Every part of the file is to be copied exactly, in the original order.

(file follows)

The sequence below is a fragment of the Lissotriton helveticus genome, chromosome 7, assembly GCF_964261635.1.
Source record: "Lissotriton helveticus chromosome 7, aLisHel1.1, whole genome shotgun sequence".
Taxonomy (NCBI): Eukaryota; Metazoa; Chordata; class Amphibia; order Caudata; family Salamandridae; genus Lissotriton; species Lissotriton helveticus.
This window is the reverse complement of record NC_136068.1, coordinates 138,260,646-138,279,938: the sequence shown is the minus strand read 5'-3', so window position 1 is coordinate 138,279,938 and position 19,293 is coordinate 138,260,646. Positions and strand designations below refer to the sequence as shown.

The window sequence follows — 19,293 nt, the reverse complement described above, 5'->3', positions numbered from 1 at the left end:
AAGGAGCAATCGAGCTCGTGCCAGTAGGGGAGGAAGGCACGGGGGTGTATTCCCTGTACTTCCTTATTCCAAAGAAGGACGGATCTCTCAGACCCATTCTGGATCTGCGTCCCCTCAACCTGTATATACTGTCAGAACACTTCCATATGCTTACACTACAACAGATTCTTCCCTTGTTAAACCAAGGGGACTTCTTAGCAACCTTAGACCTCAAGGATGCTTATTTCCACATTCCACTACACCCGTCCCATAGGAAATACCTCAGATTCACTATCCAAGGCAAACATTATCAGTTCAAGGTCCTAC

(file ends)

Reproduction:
The sequence below is a fragment of the Lissotriton helveticus genome, chromosome 7, assembly GCF_964261635.1.
Source record: "Lissotriton helveticus chromosome 7, aLisHel1.1, whole genome shotgun sequence".
Taxonomy (NCBI): Eukaryota; Metazoa; Chordata; class Amphibia; order Caudata; family Salamandridae; genus Lissotriton; species Lissotriton helveticus.
This window is the reverse complement of record NC_136068.1, coordinates 138,260,646-138,279,938: the sequence shown is the minus strand read 5'-3', so window position 1 is coordinate 138,279,938 and position 19,293 is coordinate 138,260,646. Positions and strand designations below refer to the sequence as shown.

The window sequence follows — 19,293 nt, the reverse complement described above, 5'->3', positions numbered from 1 at the left end:
AAGGAGCAATCGAGCTCGTGCCAGTAGGGGAGGAAGGCACGGGGGTGTATTCCCTGTACTTCCTTATTCCAAAGAAGGACGGATCTCTCAGACCCATTCTGGATCTGCGTCCCCTCAACCTGTATATACTGTCAGAACACTTCCATATGCTTACACTACAACAGATTCTTCCCTTGTTAAACCAAGGGGACTTCTTAGCAACCTTAGACCTCAAGGATGCTTATTTCCACATTCCACTACACCCGTCCCATAGGAAATACCTCAGATTCACTATCCAAGGCAAACATTATCAGTTCAAGGTCCTAC